The 39-year-old identified only as Choi is accused of paralysing the homepage of the government Game Rating Board by using a distributed denial-of-service (DDoS) method.

Choi was an agent for software developers seeking approval from the board for new games. Because he failed to finish one job on time, he crashed the site to create an excuse for his tardiness. Choi is accused of buying a hacking programme from an ethnic Korean in China.

 

(Source: AFP)

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AFP

Monday, July 13, 2009 9:28:16 AM (W. Europe Standard Time, UTC+01:00)  #     | 
 Friday, July 10, 2009

Computer security experts were divided Thursday on whether North Korea was behind the ongoing attacks on US and South Korean websites, an assault that highlighted the vulnerabilities of the Web.

The so-called distributed denial of service (DDoS) attack used an army of malware-infected computers known as a "botnet" in a bid to paralyze US and South Korean websites by overwhelming them with traffic.

Around a dozen websites in the United States, including those of the White House, State Department and Pentagon, and another dozen in South Korea were among those targeted in the attack which began on Sunday.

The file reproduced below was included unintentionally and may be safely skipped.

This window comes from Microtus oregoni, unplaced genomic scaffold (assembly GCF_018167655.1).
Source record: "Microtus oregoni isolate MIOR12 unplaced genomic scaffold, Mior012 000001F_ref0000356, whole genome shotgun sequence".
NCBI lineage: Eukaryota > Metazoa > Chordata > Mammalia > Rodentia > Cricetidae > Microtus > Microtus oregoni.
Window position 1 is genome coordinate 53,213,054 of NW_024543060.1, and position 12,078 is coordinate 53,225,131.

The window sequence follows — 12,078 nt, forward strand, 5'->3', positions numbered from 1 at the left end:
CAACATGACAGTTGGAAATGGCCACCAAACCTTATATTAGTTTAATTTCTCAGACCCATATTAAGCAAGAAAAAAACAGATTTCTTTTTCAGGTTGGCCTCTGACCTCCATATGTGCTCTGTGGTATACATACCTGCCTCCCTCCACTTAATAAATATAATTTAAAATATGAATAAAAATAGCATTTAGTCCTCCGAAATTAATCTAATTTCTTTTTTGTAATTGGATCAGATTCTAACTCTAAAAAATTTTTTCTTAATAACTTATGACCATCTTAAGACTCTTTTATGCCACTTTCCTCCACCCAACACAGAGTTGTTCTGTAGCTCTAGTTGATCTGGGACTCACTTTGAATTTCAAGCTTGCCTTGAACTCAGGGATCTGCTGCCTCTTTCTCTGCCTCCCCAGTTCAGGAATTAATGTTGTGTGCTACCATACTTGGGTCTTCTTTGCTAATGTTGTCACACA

(Source: AFP)

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AFP

Friday, July 10, 2009 1:54:31 PM (W. Europe Standard Time, UTC+01:00)  #     | 

New York's attorney general charged Thursday that Tagged.com stole the identities of more than 60 million Internet users worldwide — by sending e-mails that raided their private accounts. Andrew Cuomo said he plans to sue the social networking Web site for deceptive marketing and invasion of privacy.

"This company stole the address books and identities of millions of people," Cuomo said in a statement. "Consumers had their privacy invaded and were forced into the embarrassing position of having to apologize to all their e-mail contacts for Tagged's unethical — and illegal — behavior."

 

(Source: AP)

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AP

Friday, July 10, 2009 1:48:37 PM (W. Europe Standard Time, UTC+01:00)  #     | 
 Thursday, July 09, 2009